X's & O's with Eddie Mason

In the first half the Redskins had a good mix of run and pass. But in the second half the Browns started bringing eight men in the box and it looked like they're like, 'You're not going to run the ball against us.' But against this front you can't continue to run those sit-down routes and that's what they were doing. You have to stretch the field. The playcalling did not use the receivers like they should have been used.

Another problem is that they didn't score in the red zone and that was playcalling, too.

I don't understand why they didn't run a screen down in the red zone. What I'm seeing right now from the Redskins is that Coach Gibbs is so concerned with protection that they're not getting anybody out and they don't have that safety valve, that dumpoff guy. On one play they kept two tight ends in and the tailback to block. And the Browns weren't even blitzing and they still couldn't get the ball off because the receivers couldn't get open. The only time they get open is when they're stretching the field; that's playing to their strength.

But that brings me to one play in the red zone, when they tried to throw to Chris Cooley. That was definitely a critical play because if they score a touchdown there it's a different game. And it comes back to playcalling.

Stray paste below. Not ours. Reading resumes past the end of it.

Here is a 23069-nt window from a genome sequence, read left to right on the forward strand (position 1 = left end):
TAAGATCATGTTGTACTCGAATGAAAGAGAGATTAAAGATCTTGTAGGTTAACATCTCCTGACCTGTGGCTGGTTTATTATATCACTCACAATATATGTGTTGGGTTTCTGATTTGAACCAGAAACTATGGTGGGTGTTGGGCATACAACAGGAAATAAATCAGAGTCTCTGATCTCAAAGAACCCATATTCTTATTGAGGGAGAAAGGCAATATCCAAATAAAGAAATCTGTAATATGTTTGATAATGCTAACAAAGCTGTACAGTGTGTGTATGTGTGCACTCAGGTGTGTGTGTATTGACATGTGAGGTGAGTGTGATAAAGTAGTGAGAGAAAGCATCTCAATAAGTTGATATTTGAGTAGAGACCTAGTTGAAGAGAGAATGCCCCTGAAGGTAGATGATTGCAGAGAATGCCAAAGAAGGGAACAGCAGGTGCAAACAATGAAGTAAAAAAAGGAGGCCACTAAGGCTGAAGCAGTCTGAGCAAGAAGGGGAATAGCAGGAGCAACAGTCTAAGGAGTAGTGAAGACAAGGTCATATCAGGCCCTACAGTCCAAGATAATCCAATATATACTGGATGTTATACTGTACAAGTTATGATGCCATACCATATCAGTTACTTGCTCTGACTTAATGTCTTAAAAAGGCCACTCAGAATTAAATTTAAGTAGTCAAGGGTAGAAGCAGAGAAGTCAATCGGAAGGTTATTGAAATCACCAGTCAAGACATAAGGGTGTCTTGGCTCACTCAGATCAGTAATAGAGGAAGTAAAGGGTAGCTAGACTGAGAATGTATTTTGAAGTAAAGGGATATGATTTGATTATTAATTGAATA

I had problems with that play. First of all, the Browns were in a zone defense. The Redskins had Mark roll out to his left, which is his strength -- it's hard for him to roll right and throw.

But the Browns already had a linebacker sitting in that zone. He sat there for a second, then got pressure in Brunell's face and Mark couldn't see anyone.

As a linebacker, you're taught to sit back in a zone like that and once you check your zone and you know it's a dead area, then you blitz the quarterback. That's what happened on that play.

On this play the Redskins had two tight ends and two receivers. They sent Chris out and the linebacker was all over that. Mark rolls left and now it's four on two on that side. Rod ran an out route and now it's a busted play, but Mark can't see him and he takes a shot at Chris and they don't make the play.

If I'm in that situation, based on facing a zone defense, I'm looking at the backside of the play. The other play was dead from the jump. Rod motioned inside and that cuts the split down. Now defenders don't have as much space to defend and then they're throwing to the short side of the field.

I tell Ladell to chip the end, who's already in pass rush mode. Teams do this play all the time; they roll out away from the pressure and throw back to the other side. Ladell would have walked into the end zone.

Then there are mental breakdowns. On the play where Cleveland threw to the fullback and he went for about 20 yards, Shawn Springs doubled up on the same man that Antonio Pierce had. But the fullback was supposed to be Shawn's man to the flat. That play cost them and that was basic, elementary stuff. You can't make mental mistakes like that. There were several times when they had players matched up on the same guy and one guy was running wide open.

Eddie Mason is the co-director of M.A.S.E Training, which trains athletes both spiritually and physically. For more information go to masetraining.com.


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